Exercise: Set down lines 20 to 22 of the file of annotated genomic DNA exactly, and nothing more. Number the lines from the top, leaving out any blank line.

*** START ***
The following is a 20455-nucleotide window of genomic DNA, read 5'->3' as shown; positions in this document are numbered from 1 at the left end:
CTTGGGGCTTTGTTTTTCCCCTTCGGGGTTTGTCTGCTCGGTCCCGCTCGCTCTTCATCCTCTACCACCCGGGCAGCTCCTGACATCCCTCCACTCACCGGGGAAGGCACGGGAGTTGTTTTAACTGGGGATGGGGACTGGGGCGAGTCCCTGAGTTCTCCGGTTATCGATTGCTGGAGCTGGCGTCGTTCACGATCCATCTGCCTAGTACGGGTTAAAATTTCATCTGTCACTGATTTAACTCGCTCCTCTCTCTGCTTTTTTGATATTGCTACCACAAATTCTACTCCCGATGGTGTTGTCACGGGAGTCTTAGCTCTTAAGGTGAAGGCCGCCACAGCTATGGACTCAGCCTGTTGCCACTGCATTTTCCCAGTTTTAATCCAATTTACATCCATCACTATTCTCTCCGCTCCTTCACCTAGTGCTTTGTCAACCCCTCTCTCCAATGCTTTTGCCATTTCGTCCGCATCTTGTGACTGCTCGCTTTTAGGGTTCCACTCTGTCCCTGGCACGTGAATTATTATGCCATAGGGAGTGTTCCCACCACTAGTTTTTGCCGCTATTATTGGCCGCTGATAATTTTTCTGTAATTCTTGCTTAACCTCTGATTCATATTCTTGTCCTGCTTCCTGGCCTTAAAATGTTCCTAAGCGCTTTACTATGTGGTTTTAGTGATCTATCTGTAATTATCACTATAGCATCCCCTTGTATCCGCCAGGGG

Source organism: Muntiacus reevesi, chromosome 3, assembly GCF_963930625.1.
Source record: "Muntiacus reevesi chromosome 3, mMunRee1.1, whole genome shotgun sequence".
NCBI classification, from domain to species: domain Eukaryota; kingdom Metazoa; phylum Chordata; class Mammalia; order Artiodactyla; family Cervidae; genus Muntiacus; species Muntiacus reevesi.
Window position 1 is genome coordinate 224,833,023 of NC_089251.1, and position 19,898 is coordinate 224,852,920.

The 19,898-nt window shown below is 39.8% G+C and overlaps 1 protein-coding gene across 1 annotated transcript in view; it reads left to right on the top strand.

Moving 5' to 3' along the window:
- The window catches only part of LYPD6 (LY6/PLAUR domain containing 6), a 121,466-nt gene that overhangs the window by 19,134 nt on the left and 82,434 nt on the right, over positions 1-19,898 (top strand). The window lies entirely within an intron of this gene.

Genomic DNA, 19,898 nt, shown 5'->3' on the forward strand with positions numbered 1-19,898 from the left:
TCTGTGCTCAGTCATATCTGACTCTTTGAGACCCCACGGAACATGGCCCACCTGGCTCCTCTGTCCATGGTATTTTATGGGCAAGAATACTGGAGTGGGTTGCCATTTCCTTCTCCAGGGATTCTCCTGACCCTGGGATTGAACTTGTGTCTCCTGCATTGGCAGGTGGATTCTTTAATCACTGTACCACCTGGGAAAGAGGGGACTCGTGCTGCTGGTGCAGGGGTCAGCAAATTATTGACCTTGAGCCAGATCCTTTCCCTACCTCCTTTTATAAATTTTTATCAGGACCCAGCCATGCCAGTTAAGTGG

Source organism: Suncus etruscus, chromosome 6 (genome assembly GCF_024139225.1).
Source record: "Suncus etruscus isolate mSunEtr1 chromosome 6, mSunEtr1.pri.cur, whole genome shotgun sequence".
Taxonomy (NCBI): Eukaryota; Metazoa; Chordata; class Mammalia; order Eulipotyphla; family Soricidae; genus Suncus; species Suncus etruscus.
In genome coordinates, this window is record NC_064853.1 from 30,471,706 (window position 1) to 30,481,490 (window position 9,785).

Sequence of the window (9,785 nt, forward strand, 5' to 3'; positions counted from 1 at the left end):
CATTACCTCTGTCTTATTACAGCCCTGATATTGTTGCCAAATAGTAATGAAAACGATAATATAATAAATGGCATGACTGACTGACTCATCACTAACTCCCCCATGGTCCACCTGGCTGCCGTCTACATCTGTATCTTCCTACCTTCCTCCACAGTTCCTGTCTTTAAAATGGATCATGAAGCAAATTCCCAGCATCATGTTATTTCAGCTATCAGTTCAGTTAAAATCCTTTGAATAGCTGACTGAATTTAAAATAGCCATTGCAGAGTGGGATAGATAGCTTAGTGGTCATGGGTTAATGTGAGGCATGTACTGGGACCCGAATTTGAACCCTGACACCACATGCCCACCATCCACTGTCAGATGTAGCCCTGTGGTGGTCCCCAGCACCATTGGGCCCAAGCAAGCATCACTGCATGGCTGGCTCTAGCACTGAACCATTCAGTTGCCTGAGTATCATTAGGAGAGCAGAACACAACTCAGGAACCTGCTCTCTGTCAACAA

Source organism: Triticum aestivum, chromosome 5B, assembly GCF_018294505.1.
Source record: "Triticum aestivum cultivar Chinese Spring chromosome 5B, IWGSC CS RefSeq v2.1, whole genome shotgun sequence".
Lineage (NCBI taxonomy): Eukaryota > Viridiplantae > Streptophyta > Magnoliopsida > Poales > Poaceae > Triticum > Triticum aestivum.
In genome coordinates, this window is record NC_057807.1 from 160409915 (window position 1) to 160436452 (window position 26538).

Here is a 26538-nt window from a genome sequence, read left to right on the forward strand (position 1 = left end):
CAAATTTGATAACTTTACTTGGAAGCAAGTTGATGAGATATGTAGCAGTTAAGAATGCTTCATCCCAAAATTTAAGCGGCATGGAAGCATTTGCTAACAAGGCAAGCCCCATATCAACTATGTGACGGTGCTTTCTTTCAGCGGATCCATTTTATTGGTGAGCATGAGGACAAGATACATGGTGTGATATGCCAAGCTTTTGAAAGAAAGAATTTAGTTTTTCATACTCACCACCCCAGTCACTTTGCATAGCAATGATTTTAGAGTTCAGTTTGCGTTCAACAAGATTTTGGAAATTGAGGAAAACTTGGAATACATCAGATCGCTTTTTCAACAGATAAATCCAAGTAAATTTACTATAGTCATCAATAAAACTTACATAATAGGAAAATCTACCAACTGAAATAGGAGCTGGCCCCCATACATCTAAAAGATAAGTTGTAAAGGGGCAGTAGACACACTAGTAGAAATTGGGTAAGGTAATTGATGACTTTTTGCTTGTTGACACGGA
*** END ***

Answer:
Lineage (NCBI taxonomy): Eukaryota > Viridiplantae > Streptophyta > Magnoliopsida > Poales > Poaceae > Triticum > Triticum aestivum.
In genome coordinates, this window is record NC_057807.1 from 160409915 (window position 1) to 160436452 (window position 26538).

Here is a 26538-nt window from a genome sequence, read left to right on the forward strand (position 1 = left end):